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Terrace House is a lot more like a Let’s Play than you’d think

Terrace House is a lot more like a Let’s Play than you’d think

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Terrace House, a reality TV series picked up by Netflix, follows six strangers who live together, without forcing the high-intensity, over-produced drama that plagues reality TV. People get along, mostly, and they can leave when they want. It’s often praised for how it makes mundane moments of everyday life a fascinating watch. But PBS Idea Channel has a brilliant alternate take on the reason why Terrace House is so appealing: it’s sort of like a Let’s Play.

Host Mike Rugnetta first breaks down the meta nature of the show. You’re not just watching the six cast members on-screen. You’re also watching a second group of people — a panel of Japanese celebrities — discuss the program as they watch at the same pace as the viewer. The show airs in Japan while it’s being produced, so members of the house can actually watch their own episodes. They can also see reactions to their decisions on social media. It’s a reality TV ouroboros, constantly feeding back into itself.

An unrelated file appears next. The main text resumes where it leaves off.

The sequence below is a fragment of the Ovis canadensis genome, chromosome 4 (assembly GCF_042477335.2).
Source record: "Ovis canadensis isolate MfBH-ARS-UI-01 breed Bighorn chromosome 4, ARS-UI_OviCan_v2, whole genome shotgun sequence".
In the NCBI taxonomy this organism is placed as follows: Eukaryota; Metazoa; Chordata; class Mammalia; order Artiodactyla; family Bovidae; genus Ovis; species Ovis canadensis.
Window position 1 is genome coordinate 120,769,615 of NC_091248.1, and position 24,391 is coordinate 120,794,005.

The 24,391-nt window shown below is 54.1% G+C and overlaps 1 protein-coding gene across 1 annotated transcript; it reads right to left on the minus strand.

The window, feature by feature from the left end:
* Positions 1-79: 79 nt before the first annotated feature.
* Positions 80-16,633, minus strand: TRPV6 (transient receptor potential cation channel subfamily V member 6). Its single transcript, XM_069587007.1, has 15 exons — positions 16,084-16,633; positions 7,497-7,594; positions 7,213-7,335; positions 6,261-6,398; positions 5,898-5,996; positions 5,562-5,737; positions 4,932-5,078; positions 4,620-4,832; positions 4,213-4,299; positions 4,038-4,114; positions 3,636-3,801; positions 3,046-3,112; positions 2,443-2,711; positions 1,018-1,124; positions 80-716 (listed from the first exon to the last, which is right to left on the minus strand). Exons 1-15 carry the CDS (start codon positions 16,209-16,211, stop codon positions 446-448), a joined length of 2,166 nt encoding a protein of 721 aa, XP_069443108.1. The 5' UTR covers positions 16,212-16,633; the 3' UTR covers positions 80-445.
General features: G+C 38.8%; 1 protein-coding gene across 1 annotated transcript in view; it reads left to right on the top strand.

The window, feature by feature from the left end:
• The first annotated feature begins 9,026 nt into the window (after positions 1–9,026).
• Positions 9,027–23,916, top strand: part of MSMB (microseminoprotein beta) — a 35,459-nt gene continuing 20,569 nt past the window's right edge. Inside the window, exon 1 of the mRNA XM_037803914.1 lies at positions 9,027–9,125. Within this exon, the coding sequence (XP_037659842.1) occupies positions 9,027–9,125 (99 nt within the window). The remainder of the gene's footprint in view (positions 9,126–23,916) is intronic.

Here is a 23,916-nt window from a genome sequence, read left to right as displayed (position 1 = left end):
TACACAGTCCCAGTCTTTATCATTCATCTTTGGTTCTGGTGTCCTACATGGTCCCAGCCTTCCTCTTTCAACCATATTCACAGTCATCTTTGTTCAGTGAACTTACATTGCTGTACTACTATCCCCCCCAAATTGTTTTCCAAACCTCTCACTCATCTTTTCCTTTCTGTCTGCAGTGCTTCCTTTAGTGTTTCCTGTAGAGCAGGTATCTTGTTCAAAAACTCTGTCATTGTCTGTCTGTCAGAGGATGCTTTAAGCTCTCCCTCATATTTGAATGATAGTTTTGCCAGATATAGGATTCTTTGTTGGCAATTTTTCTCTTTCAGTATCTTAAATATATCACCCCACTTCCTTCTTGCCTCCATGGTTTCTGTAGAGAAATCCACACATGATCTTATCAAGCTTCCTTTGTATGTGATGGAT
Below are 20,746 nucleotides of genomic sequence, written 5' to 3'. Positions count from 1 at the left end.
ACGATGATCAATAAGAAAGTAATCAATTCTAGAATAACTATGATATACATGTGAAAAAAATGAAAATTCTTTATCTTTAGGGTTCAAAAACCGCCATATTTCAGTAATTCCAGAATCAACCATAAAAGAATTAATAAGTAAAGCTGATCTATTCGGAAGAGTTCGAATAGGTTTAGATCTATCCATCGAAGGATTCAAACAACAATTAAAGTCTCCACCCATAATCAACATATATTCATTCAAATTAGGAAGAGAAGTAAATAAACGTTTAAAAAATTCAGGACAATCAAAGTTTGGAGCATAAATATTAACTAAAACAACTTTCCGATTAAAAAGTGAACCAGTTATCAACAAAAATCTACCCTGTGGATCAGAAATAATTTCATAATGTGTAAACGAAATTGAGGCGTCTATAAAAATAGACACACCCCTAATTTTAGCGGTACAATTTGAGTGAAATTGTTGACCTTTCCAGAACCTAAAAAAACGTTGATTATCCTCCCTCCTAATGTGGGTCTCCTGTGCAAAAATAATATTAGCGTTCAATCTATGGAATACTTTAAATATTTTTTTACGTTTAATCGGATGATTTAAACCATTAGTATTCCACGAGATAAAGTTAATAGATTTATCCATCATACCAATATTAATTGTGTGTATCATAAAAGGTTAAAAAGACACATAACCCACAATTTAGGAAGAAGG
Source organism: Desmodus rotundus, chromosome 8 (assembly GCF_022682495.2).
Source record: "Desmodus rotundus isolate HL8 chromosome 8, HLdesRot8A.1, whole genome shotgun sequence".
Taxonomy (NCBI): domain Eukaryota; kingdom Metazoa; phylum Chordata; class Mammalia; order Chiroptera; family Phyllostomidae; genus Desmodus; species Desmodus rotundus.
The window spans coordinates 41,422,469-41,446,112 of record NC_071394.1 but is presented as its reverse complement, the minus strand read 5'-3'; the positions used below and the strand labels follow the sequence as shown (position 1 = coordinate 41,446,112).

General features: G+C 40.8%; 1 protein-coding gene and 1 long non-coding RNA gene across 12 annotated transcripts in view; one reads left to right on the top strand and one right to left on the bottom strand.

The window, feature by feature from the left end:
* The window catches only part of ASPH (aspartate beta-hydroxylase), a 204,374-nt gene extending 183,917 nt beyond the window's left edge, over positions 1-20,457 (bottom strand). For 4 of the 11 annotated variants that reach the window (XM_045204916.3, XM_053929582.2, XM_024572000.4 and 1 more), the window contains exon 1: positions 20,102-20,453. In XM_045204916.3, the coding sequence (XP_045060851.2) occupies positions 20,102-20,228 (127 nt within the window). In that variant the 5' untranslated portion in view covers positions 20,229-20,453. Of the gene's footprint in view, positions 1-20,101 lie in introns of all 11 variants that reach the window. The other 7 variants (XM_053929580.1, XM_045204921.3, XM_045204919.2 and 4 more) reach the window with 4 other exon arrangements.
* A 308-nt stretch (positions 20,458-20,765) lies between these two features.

This model isn’t so different from Let’s Play, where people record themselves playing video games. Mike Rugnetta explains that Let’s Play hosts juggle their attention between playing the game, providing commentary on the game, and interacting with their audience. There’s a difference between a prerecorded Let’s Play vs. a live stream, but both include “multiple layers of audience.” There’s the player as an audience to the game and their own audience; the at-home audience watching the player and the game; and then there are game publishers, who act as an audience to the entire thing.

Television networks have spent decades trying to find ways to engage with viewers, from AOL keywords to Twitter hashtags. What’s interesting about Terrace House is that technology — streaming media, improved production pipelines, social media — is now fast and direct enough to connect the people on TV with the people who watch it. Real World was revolutionary because it tried to capture the world as it was in a time when we were just beginning to surrender our privacy to cameras and media. In that way, Terrace House is significant because it is a TV show for the current moment, a time in which we’re all stars of our own social feeds, and it’s not so strange that our lives should intersect with those we see on-screen.